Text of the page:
MFDA fines and suspends advisor who borrowed from a clientpar Andrew Rickard | October 25 2016 11:30AM
The Mutual Fund Dealers Association (MFDA) has fined and suspended an advisor who borrowed money from a client. While the loans were repaid in full and there was no complaint from the client, the regulator says the advisor still failed to disclose her conflict of interest, and also failed to co-operate in the investigation.
In a decision released yesterday, the MFDA ordered Lisa Hua Deng Huang to pay a $50,000 fine and costs in the amount of $7,500 after she borrowed money from a client. She is also prohibited from conducting any securities-related business for the next ten years.
She borrowed $380,000 from the client
Huang worked for the Royal Bank of Canada (RBC) as a financial planner and was registered as a salesperson with Royal Mutual Funds. In November 8, 2012, she borrowed $380,000 from the client. This was a short-term loan, without interest, and it was fully repaid in about a week. A few months later she borrowed another $75,000 from the same client, also for a short term without interest, and it too was repaid in full on its due date.
The MFDA says there is no doubt that there is always a conflict of interest between a borrower and a lender. What is unique about this case is that there was no client loss and no client complaint.
Not able to rely on any jurisprudence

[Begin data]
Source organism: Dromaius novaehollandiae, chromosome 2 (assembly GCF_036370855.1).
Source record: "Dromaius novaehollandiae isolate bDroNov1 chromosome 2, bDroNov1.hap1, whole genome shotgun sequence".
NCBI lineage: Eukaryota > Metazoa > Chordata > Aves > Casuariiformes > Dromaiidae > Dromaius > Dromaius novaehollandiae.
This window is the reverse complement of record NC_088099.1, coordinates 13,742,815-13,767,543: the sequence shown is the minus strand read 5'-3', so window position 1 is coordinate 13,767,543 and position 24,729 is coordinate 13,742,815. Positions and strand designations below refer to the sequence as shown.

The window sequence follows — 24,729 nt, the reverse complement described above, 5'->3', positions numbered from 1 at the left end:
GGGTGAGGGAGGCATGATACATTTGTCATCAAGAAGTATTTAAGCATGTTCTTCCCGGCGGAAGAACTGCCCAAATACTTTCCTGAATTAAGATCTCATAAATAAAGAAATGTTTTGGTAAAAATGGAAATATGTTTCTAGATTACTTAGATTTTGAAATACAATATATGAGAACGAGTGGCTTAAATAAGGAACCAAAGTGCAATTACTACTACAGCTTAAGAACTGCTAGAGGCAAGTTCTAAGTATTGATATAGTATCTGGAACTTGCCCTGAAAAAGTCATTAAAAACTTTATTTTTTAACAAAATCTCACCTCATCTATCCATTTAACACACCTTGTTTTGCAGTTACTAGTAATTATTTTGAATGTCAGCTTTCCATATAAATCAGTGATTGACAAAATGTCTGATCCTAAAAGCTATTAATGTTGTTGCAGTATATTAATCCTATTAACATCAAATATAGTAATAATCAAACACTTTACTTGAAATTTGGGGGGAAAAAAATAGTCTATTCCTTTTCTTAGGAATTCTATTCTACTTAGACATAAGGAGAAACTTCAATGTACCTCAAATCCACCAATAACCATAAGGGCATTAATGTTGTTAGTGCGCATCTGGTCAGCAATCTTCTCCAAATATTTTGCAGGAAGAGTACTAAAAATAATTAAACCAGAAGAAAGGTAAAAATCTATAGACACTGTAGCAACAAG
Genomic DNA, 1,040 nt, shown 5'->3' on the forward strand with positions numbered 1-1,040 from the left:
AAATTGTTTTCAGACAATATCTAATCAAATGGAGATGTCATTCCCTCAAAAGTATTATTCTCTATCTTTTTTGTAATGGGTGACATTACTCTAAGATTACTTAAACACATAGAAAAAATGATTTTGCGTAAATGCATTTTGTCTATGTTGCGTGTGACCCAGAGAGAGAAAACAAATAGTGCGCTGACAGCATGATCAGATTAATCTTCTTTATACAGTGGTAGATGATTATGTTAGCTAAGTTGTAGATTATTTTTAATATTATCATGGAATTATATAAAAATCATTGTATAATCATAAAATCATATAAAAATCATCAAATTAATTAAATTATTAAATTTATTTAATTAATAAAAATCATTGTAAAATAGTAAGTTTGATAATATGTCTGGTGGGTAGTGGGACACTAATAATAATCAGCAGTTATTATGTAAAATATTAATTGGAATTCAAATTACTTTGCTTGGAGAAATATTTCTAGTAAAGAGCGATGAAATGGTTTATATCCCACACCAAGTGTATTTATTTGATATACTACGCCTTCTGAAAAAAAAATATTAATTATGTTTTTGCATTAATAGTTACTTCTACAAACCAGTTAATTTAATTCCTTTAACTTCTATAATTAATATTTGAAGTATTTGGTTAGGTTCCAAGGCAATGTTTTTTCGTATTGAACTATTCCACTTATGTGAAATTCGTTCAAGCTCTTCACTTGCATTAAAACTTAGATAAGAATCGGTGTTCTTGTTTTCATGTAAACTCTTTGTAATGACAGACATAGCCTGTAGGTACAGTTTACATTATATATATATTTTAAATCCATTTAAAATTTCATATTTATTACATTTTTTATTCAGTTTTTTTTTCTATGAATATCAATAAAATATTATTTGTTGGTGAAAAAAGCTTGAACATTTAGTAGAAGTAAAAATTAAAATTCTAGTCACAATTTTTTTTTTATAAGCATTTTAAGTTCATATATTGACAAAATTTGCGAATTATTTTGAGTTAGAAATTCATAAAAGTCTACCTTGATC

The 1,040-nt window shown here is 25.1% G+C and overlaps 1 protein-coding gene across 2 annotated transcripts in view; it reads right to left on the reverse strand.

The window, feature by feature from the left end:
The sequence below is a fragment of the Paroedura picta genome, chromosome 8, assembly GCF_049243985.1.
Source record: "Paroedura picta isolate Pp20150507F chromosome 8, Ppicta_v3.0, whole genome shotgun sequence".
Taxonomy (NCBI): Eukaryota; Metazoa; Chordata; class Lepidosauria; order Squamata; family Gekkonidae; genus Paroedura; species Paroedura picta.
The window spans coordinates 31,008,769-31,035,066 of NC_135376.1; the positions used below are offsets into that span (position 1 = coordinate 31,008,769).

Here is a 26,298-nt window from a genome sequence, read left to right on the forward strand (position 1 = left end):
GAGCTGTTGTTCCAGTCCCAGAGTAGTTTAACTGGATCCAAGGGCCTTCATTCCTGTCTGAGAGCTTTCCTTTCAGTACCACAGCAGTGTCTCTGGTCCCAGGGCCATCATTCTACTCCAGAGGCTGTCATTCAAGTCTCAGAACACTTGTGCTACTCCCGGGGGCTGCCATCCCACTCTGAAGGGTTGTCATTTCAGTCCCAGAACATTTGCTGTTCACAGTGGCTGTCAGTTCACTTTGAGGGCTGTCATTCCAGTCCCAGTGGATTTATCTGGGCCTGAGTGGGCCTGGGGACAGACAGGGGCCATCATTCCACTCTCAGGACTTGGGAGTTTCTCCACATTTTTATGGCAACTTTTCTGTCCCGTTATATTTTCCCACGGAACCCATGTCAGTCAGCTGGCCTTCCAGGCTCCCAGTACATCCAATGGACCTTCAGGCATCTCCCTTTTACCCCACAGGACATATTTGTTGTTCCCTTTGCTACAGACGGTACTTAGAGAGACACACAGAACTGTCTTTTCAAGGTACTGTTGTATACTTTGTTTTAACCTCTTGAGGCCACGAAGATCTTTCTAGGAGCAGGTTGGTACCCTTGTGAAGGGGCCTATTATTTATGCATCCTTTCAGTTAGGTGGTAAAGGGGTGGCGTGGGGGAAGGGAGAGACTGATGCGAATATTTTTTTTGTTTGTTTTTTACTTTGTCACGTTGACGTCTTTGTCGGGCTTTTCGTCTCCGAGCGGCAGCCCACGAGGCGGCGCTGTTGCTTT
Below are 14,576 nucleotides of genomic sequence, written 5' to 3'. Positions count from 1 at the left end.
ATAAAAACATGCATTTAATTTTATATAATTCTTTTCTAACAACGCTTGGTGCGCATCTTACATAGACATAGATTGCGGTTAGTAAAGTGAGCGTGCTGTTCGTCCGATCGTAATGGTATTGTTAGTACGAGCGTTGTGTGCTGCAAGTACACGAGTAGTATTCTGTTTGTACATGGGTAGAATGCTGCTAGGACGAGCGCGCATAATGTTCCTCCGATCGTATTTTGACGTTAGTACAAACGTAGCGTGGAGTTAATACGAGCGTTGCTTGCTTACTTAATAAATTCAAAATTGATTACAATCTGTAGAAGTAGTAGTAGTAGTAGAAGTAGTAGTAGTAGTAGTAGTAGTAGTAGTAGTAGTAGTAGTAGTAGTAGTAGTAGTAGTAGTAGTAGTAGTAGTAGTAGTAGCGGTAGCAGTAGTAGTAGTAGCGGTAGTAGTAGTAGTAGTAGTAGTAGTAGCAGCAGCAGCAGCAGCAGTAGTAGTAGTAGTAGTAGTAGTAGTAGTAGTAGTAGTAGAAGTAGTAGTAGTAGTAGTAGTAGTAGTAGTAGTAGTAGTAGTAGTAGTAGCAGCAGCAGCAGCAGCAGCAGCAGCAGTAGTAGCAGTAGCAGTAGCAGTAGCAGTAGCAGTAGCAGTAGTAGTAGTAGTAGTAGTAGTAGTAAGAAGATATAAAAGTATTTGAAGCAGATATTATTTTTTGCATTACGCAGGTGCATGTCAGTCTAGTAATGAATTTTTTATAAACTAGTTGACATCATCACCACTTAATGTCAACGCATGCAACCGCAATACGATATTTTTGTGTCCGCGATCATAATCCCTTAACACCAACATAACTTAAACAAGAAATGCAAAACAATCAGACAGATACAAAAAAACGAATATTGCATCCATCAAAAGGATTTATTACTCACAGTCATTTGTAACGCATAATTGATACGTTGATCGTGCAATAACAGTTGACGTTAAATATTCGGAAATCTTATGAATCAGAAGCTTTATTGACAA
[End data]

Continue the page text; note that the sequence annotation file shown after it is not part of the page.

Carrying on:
While the regulatory panel was not able to rely on any jurisprudence which deals with loans where there was no harm done to the client, it did refer to MFDA Staff Notice – 0047 (October 3, 2005) which states that borrowing from a client raises a significant and direct conflict that in almost all cases will be impossible to resolve in favor of the client.
"While it [MFDA Staff Notice 0047] is an expression of Staff’s opinion rather than an extract from jurisprudence, it seems to us to correctly emphasize the problems created by taking loans from clients," reads the decision signed by MFDA Hearing Panel chairman Patrick Galligan and industry representatives Brigitte Geisler and Selwyn Kossuth. "We subscribe to that opinion."
In breach of her duty to co-operate
After Huang failed to reply to emails and provide the regulator with information it had requested, the MFDA ruled that she was also in breach of her duty to co-operate in its investigation. Huang did not appear at the MFDA hearing, nor was she represented by counsel. According to the decision, she is no longer employed by RBC.